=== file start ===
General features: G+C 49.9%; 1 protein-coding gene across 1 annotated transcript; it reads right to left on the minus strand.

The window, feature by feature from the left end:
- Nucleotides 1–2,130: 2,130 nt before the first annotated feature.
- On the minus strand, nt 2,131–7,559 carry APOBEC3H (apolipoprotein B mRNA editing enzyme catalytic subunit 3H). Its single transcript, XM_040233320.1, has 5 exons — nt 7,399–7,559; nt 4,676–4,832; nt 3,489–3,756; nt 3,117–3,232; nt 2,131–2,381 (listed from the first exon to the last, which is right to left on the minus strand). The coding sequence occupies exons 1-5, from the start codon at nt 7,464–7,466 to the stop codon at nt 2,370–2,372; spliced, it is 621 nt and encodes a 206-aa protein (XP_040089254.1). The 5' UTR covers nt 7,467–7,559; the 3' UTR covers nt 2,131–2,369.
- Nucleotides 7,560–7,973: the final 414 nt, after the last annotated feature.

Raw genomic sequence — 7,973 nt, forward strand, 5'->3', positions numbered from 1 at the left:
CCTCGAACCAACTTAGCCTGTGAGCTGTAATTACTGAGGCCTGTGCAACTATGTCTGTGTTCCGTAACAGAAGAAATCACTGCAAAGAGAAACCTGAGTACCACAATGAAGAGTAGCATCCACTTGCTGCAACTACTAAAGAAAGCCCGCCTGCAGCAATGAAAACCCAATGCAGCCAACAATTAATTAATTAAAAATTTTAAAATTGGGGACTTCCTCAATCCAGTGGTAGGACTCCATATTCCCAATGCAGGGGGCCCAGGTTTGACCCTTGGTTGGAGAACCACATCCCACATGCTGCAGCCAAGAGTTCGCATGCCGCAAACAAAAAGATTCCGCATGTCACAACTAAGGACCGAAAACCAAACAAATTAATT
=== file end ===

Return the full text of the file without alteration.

General features: G+C 49.9%; 1 protein-coding gene across 1 annotated transcript; it reads right to left on the minus strand.

The window, feature by feature from the left end:
- Nucleotides 1–2,130: 2,130 nt before the first annotated feature.
- On the minus strand, nt 2,131–7,559 carry APOBEC3H (apolipoprotein B mRNA editing enzyme catalytic subunit 3H). Its single transcript, XM_040233320.1, has 5 exons — nt 7,399–7,559; nt 4,676–4,832; nt 3,489–3,756; nt 3,117–3,232; nt 2,131–2,381 (listed from the first exon to the last, which is right to left on the minus strand). The coding sequence occupies exons 1-5, from the start codon at nt 7,464–7,466 to the stop codon at nt 2,370–2,372; spliced, it is 621 nt and encodes a 206-aa protein (XP_040089254.1). The 5' UTR covers nt 7,467–7,559; the 3' UTR covers nt 2,131–2,369.
- Nucleotides 7,560–7,973: the final 414 nt, after the last annotated feature.

Raw genomic sequence — 7,973 nt, forward strand, 5'->3', positions numbered from 1 at the left:
CCTCGAACCAACTTAGCCTGTGAGCTGTAATTACTGAGGCCTGTGCAACTATGTCTGTGTTCCGTAACAGAAGAAATCACTGCAAAGAGAAACCTGAGTACCACAATGAAGAGTAGCATCCACTTGCTGCAACTACTAAAGAAAGCCCGCCTGCAGCAATGAAAACCCAATGCAGCCAACAATTAATTAATTAAAAATTTTAAAATTGGGGACTTCCTCAATCCAGTGGTAGGACTCCATATTCCCAATGCAGGGGGCCCAGGTTTGACCCTTGGTTGGAGAACCACATCCCACATGCTGCAGCCAAGAGTTCGCATGCCGCAAACAAAAAGATTCCGCATGTCACAACTAAGGACCGAAAACCAAACAAATTAATT